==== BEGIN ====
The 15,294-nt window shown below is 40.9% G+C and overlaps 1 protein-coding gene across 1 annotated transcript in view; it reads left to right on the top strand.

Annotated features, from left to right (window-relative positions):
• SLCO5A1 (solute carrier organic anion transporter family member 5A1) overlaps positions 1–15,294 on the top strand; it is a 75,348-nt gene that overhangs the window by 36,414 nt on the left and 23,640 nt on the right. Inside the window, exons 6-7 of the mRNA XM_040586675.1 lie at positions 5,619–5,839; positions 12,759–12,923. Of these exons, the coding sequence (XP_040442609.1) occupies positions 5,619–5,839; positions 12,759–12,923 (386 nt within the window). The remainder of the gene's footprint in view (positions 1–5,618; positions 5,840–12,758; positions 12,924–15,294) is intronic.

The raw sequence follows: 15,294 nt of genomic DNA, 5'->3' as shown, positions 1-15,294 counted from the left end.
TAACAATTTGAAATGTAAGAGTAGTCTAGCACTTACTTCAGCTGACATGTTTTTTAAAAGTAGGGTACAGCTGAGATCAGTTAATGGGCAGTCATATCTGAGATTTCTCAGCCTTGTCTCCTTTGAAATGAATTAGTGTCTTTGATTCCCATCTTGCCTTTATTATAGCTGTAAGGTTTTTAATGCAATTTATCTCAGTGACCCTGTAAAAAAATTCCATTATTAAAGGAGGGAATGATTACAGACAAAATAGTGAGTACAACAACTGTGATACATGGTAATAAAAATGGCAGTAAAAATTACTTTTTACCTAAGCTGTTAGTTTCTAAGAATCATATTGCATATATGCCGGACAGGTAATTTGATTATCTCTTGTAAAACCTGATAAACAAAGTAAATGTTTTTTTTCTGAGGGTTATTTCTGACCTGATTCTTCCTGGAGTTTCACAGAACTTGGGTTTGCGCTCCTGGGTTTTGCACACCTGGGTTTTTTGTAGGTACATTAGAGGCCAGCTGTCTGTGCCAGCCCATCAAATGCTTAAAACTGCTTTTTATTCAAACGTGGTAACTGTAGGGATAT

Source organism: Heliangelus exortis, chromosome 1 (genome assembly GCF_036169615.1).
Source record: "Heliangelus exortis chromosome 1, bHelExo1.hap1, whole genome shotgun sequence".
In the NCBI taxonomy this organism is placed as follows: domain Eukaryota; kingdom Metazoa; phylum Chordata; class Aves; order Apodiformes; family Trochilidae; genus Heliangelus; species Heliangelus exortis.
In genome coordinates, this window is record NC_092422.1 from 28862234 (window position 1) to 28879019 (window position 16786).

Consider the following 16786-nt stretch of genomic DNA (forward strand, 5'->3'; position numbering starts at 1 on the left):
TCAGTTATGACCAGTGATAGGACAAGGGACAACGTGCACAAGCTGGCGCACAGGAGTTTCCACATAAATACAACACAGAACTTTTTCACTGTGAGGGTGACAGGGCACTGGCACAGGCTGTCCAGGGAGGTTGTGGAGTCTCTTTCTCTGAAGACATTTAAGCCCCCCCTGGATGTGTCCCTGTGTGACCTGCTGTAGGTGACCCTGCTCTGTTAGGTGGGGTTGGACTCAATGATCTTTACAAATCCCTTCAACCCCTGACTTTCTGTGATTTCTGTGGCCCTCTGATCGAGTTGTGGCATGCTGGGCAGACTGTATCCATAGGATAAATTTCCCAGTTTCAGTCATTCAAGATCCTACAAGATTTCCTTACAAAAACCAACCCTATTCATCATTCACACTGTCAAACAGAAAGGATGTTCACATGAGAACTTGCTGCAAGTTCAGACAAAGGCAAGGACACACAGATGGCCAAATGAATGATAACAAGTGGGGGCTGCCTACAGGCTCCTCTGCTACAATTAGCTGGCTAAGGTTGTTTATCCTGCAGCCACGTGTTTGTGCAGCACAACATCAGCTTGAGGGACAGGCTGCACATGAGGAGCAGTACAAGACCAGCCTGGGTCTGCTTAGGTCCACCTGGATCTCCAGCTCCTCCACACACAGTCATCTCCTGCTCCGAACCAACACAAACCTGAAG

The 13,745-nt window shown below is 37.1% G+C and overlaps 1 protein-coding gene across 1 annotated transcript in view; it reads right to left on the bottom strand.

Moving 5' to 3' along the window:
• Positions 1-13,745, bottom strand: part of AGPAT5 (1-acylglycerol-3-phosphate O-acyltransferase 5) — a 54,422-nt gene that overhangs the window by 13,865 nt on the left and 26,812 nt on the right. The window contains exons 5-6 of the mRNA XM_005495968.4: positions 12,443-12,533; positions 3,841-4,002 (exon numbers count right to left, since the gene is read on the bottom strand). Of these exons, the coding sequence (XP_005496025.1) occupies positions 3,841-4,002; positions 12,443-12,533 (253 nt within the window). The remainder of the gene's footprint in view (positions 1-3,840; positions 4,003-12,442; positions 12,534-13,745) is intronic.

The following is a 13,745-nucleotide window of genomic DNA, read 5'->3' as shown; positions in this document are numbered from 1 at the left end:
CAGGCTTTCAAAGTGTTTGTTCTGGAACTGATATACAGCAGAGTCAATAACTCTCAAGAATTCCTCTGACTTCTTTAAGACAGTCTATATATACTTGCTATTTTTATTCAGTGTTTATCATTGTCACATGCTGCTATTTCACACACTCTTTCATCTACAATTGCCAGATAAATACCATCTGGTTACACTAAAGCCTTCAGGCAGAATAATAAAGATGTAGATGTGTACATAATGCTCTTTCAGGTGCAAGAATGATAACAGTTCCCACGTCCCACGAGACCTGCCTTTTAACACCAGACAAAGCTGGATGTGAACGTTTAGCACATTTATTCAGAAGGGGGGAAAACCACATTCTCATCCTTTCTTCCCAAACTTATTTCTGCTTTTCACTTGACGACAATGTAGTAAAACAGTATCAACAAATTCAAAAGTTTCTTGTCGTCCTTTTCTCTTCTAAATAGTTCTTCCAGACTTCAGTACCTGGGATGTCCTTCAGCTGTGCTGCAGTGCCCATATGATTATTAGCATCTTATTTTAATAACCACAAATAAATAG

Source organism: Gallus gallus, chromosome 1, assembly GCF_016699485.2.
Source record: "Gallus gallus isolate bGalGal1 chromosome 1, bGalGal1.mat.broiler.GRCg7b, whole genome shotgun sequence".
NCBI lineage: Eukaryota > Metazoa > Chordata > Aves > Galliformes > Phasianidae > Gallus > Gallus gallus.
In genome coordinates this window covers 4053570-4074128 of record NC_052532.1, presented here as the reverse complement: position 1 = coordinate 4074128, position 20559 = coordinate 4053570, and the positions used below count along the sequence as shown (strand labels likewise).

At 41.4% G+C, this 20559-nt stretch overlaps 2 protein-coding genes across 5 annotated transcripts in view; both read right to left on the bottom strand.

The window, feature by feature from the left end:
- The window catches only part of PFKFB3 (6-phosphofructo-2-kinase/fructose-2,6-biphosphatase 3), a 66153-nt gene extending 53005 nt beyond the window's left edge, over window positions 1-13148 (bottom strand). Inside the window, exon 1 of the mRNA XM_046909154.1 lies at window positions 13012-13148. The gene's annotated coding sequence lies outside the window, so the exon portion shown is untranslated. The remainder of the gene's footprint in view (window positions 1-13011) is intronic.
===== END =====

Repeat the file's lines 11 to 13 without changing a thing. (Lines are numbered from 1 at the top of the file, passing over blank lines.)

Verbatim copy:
TCAGTTATGACCAGTGATAGGACAAGGGACAACGTGCACAAGCTGGCGCACAGGAGTTTCCACATAAATACAACACAGAACTTTTTCACTGTGAGGGTGACAGGGCACTGGCACAGGCTGTCCAGGGAGGTTGTGGAGTCTCTTTCTCTGAAGACATTTAAGCCCCCCCTGGATGTGTCCCTGTGTGACCTGCTGTAGGTGACCCTGCTCTGTTAGGTGGGGTTGGACTCAATGATCTTTACAAATCCCTTCAACCCCTGACTTTCTGTGATTTCTGTGGCCCTCTGATCGAGTTGTGGCATGCTGGGCAGACTGTATCCATAGGATAAATTTCCCAGTTTCAGTCATTCAAGATCCTACAAGATTTCCTTACAAAAACCAACCCTATTCATCATTCACACTGTCAAACAGAAAGGATGTTCACATGAGAACTTGCTGCAAGTTCAGACAAAGGCAAGGACACACAGATGGCCAAATGAATGATAACAAGTGGGGGCTGCCTACAGGCTCCTCTGCTACAATTAGCTGGCTAAGGTTGTTTATCCTGCAGCCACGTGTTTGTGCAGCACAACATCAGCTTGAGGGACAGGCTGCACATGAGGAGCAGTACAAGACCAGCCTGGGTCTGCTTAGGTCCACCTGGATCTCCAGCTCCTCCACACACAGTCATCTCCTGCTCCGAACCAACACAAACCTGAAG

The 13,745-nt window shown below is 37.1% G+C and overlaps 1 protein-coding gene across 1 annotated transcript in view; it reads right to left on the bottom strand.

Moving 5' to 3' along the window: